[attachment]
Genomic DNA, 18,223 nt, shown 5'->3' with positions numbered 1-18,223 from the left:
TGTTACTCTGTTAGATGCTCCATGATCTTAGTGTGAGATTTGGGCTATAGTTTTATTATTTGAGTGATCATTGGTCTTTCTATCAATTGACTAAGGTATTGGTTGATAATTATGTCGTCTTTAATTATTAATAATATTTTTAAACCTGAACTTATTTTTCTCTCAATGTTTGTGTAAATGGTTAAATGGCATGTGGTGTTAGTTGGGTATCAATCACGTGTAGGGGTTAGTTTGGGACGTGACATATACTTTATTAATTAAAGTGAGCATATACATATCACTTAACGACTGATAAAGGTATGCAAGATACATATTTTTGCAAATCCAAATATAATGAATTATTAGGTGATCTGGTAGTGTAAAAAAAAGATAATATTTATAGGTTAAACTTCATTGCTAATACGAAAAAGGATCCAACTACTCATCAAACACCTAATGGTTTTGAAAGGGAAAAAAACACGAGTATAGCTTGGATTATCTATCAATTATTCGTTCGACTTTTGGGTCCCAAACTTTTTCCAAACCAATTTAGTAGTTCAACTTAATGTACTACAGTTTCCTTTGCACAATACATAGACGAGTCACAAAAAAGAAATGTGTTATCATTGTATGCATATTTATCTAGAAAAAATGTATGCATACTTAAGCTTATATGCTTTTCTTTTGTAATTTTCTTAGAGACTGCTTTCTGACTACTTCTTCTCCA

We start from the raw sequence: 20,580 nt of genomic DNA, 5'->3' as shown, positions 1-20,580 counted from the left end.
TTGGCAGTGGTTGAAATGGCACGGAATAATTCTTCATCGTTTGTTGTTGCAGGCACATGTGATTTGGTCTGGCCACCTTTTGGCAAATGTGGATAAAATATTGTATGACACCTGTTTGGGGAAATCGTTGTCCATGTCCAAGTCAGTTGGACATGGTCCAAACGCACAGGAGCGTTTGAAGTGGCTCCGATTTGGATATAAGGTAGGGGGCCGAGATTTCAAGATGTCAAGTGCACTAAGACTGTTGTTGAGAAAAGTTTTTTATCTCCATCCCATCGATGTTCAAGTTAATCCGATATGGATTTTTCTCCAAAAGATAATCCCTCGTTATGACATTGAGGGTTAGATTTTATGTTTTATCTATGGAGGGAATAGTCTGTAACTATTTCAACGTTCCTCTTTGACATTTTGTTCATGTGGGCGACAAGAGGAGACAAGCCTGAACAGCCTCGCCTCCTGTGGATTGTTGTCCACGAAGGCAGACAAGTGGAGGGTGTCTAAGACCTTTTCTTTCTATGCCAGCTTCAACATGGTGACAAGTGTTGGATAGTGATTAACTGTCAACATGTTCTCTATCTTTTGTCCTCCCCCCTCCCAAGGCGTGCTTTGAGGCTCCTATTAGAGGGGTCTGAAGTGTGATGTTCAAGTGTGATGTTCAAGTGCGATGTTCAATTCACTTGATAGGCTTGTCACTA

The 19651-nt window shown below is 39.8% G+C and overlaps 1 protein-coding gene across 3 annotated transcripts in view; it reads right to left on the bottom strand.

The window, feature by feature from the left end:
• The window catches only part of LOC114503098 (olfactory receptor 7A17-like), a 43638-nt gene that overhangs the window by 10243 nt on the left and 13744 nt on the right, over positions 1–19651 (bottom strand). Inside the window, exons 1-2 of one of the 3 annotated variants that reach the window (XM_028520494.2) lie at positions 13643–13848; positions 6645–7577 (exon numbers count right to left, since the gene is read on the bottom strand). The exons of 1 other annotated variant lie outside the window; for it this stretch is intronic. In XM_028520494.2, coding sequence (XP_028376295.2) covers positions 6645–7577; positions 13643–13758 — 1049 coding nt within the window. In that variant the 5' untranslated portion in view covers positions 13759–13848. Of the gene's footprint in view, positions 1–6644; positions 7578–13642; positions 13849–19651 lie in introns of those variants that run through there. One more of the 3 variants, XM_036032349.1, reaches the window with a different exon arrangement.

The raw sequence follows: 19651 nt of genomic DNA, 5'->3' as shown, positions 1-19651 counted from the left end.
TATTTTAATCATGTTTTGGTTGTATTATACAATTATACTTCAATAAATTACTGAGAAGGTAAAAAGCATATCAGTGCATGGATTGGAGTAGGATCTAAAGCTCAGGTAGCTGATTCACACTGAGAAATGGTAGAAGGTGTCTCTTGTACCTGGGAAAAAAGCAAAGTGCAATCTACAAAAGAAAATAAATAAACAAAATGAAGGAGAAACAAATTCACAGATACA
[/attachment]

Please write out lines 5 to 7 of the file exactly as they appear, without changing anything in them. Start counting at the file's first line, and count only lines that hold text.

The 19651-nt window shown below is 39.8% G+C and overlaps 1 protein-coding gene across 3 annotated transcripts in view; it reads right to left on the bottom strand.

The window, feature by feature from the left end:
• The window catches only part of LOC114503098 (olfactory receptor 7A17-like), a 43638-nt gene that overhangs the window by 10243 nt on the left and 13744 nt on the right, over positions 1–19651 (bottom strand). Inside the window, exons 1-2 of one of the 3 annotated variants that reach the window (XM_028520494.2) lie at positions 13643–13848; positions 6645–7577 (exon numbers count right to left, since the gene is read on the bottom strand). The exons of 1 other annotated variant lie outside the window; for it this stretch is intronic. In XM_028520494.2, coding sequence (XP_028376295.2) covers positions 6645–7577; positions 13643–13758 — 1049 coding nt within the window. In that variant the 5' untranslated portion in view covers positions 13759–13848. Of the gene's footprint in view, positions 1–6644; positions 7578–13642; positions 13849–19651 lie in introns of those variants that run through there. One more of the 3 variants, XM_036032349.1, reaches the window with a different exon arrangement.